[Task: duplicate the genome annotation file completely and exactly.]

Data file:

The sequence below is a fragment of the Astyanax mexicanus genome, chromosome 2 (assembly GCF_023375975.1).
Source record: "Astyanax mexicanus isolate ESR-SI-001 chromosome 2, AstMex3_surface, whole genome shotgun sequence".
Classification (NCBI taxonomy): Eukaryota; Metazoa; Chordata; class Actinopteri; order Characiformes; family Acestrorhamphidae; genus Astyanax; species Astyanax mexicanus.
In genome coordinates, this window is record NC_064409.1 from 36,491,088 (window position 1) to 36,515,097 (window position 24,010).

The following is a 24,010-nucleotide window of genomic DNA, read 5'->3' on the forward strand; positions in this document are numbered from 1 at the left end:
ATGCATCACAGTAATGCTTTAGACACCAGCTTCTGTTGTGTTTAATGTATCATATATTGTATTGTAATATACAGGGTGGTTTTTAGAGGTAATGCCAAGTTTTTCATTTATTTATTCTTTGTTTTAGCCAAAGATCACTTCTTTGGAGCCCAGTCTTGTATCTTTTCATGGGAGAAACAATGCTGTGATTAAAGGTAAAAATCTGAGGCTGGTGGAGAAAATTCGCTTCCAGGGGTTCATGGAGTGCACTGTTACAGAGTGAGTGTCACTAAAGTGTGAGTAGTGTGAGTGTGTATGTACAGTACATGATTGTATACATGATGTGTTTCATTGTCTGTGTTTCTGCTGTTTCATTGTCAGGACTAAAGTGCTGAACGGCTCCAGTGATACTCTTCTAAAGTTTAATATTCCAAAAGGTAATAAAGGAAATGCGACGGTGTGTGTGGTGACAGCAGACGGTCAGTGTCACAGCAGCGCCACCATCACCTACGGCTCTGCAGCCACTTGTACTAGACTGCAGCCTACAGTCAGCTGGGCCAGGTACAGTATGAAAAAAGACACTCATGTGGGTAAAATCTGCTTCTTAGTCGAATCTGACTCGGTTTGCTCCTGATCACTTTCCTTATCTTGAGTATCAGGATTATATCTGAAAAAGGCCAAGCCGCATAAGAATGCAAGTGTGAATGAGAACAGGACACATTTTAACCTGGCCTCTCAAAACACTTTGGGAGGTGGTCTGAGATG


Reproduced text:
The sequence below is a fragment of the Astyanax mexicanus genome, chromosome 2 (assembly GCF_023375975.1).
Source record: "Astyanax mexicanus isolate ESR-SI-001 chromosome 2, AstMex3_surface, whole genome shotgun sequence".
Classification (NCBI taxonomy): Eukaryota; Metazoa; Chordata; class Actinopteri; order Characiformes; family Acestrorhamphidae; genus Astyanax; species Astyanax mexicanus.
In genome coordinates, this window is record NC_064409.1 from 36,491,088 (window position 1) to 36,515,097 (window position 24,010).

The following is a 24,010-nucleotide window of genomic DNA, read 5'->3' on the forward strand; positions in this document are numbered from 1 at the left end:
ATGCATCACAGTAATGCTTTAGACACCAGCTTCTGTTGTGTTTAATGTATCATATATTGTATTGTAATATACAGGGTGGTTTTTAGAGGTAATGCCAAGTTTTTCATTTATTTATTCTTTGTTTTAGCCAAAGATCACTTCTTTGGAGCCCAGTCTTGTATCTTTTCATGGGAGAAACAATGCTGTGATTAAAGGTAAAAATCTGAGGCTGGTGGAGAAAATTCGCTTCCAGGGGTTCATGGAGTGCACTGTTACAGAGTGAGTGTCACTAAAGTGTGAGTAGTGTGAGTGTGTATGTACAGTACATGATTGTATACATGATGTGTTTCATTGTCTGTGTTTCTGCTGTTTCATTGTCAGGACTAAAGTGCTGAACGGCTCCAGTGATACTCTTCTAAAGTTTAATATTCCAAAAGGTAATAAAGGAAATGCGACGGTGTGTGTGGTGACAGCAGACGGTCAGTGTCACAGCAGCGCCACCATCACCTACGGCTCTGCAGCCACTTGTACTAGACTGCAGCCTACAGTCAGCTGGGCCAGGTACAGTATGAAAAAAGACACTCATGTGGGTAAAATCTGCTTCTTAGTCGAATCTGACTCGGTTTGCTCCTGATCACTTTCCTTATCTTGAGTATCAGGATTATATCTGAAAAAGGCCAAGCCGCATAAGAATGCAAGTGTGAATGAGAACAGGACACATTTTAACCTGGCCTCTCAAAACACTTTGGGAGGTGGTCTGAGATG